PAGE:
Announcing ScyllaDB 6.0 — True Elastic Scale | Learn More

See all blog posts

Hooking up Spark and ScyllaDB: Part 3

Spark and ScyllaDB: Part 3

Spark and ScyllaDB: Spark DataFrames in ScyllaDB

Welcome back! Last time, we discussed how Spark executes our queries and how Spark’s DataFrame and SQL APIs can be used to read data from ScyllaDB. That concluded the querying data segment of the series; in this post, we will see how data from DataFrames can be written back to ScyllaDB.

As always, we have a code sample repository with a docker-compose.yaml file with all the necessary services we’ll need. After you’ve cloned it, start up the services with docker-compose:

After that is done, launch the Spark shell as in the previous posts in order to run the samples in the post:

Saving static DataFrames

Let’s start with a simple example. We’ll create a DataFrame from a list of objects of the same type, and see how it can be written to ScyllaDB. Here’s the definition for our DataFrame; note that the comments in the snippet indicate the resulting values as you’d see them in the Spark shell:

The data types are fairly rich, containing primitives, lists and maps. It’ll be interesting to see how they are translated when writing the DataFrame into ScyllaDB.

Next, add the following imports from the DataStax Cassandra connector for Spark to enrich the Spark API:

Now, similarly to how DataFrames are read from ScyllaDB using (see the previous post for the details), they can be written into ScyllaDB by using a DataFrameWriter available on the DataFrame:

Spark, as usual, is not running anything at this point. To actually run the write operation, we use

Unfortunately (or fortunately), the Cassandra connector will not automatically create tables for us when saving to non-existent targets. Let’s fire up cqlsh in another terminal:

We can go back to our Spark shell and try running again. If all went well, no exceptions should be thrown and nothing will be printed. When the Spark shell prompt returns, try running the following query in cqlsh – you should see similar results:

Great! So that was fairly easy. All we had to do was match the column names and types to the DataFrame’s schema. Let’s see what happens when a column’s type is mismatched; create another table with name’s type changed to bigint:

And write the DataFrame to it:

You should see a fairly large amount of stack traces scrolling by, and embedded somewhere within them, the NumberFormatException we’ve shown here. It’s not very informative; we can infer from our simple example that the problem is with the name column, but with a larger application and schema this might be harder.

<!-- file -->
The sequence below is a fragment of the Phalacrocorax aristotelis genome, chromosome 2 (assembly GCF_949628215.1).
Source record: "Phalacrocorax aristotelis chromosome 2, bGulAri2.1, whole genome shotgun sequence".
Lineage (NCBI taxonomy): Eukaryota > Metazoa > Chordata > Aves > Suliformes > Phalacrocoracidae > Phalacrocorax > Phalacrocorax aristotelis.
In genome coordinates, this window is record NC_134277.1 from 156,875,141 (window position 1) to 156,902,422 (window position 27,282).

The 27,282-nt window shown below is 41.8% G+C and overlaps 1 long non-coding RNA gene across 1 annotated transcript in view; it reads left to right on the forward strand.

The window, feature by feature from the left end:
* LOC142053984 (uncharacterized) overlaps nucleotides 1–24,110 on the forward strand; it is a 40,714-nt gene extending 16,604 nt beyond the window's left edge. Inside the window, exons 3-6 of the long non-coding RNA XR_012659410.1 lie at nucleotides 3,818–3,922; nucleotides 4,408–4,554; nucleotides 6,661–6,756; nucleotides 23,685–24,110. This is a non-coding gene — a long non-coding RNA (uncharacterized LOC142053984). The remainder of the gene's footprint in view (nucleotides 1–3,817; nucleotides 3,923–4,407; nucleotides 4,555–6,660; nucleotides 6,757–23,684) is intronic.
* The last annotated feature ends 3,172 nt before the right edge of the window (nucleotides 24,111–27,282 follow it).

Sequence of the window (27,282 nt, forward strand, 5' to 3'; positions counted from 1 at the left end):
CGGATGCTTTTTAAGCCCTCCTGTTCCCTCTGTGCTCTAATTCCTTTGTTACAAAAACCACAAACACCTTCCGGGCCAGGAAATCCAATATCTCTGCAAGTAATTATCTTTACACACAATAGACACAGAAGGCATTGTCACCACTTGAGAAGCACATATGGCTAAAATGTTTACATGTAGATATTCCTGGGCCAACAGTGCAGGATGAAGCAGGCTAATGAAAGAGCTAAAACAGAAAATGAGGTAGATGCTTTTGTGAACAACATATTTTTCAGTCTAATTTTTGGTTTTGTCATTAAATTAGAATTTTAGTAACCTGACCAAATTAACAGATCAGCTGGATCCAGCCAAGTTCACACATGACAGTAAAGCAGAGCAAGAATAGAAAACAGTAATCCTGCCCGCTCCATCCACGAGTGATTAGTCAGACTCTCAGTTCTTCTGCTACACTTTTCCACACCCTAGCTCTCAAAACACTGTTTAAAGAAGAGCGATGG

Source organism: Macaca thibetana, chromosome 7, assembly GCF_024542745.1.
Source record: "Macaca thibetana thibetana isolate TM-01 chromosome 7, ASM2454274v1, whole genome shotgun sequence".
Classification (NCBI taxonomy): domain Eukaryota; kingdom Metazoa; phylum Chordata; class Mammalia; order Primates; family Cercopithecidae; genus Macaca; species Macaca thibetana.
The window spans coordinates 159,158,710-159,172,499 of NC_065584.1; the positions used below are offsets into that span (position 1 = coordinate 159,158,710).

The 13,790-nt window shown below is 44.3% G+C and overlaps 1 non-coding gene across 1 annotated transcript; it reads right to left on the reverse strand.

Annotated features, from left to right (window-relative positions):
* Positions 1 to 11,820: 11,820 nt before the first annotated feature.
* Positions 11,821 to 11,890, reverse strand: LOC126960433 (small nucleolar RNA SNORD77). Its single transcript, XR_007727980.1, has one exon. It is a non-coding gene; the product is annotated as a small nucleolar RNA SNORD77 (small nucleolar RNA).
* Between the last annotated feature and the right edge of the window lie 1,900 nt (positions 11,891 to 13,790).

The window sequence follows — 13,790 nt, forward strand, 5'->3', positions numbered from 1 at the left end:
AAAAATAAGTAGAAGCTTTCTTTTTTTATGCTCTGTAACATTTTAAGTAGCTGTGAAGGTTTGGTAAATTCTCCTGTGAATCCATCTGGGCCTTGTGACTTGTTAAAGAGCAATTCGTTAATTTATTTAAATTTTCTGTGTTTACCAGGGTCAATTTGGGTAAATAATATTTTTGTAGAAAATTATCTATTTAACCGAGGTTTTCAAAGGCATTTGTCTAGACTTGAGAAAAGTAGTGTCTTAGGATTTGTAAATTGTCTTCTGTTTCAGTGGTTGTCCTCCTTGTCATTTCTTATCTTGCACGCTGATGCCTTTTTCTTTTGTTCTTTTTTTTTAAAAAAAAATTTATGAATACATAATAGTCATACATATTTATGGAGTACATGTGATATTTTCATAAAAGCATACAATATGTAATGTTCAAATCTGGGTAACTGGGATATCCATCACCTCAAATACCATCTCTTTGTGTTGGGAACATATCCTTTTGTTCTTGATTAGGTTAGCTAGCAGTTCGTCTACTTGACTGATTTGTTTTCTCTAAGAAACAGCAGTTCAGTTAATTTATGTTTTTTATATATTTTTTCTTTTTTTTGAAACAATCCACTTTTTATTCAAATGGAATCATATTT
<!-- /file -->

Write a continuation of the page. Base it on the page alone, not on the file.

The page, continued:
When column names are mismatched, the error message is slightly friendlier; this is the exception we’d get when name is misnamed:

Some type mismatched won’t even throw exceptions; the connector will happily coerce booleans to text, for example, when saving boolean fields from DataFrames into text columns. This is not great for data quality. The astute reader will also note that the NumberFormatException from before would not be thrown for strings that only contain numbers, which means that some datasets might behave perfectly well, while others would fail.

The connector contains some useful infrastructure that we could use to implement programmatic checks for schema compatibility. For example, the TableDef data type represents a ScyllaDB table’s schema. We can convert a Spark DataFrame’s schema to a TableDef like so:

The fromDataFrame function mapped every Spark type to the corresponding ScyllaDB type. It has also picked the first column in the DataFrame schema as the primary key for the resulting table definition.

Alternatively, we can also retrieve a TableDef from ScyllaDB itself using the Schema data type. This time, we need to initialize the connector’s session manually and then use it to retrieve the schema:

The TableDef contains the definitions of all columns in the tables, the partition keys, indices and so forth. You should of course use those fields rather than compare the generated CQL.

So, we can formulate a naive solution based on these data types for checking whether our schemas are compatible. This could serve as runtime validation prior to starting our data transformation jobs. For a complete solution, you’d also need to take into consideration which data types are sensibly assignable to other data types; smallint is assignable to a bigint, for example, but not the other way around.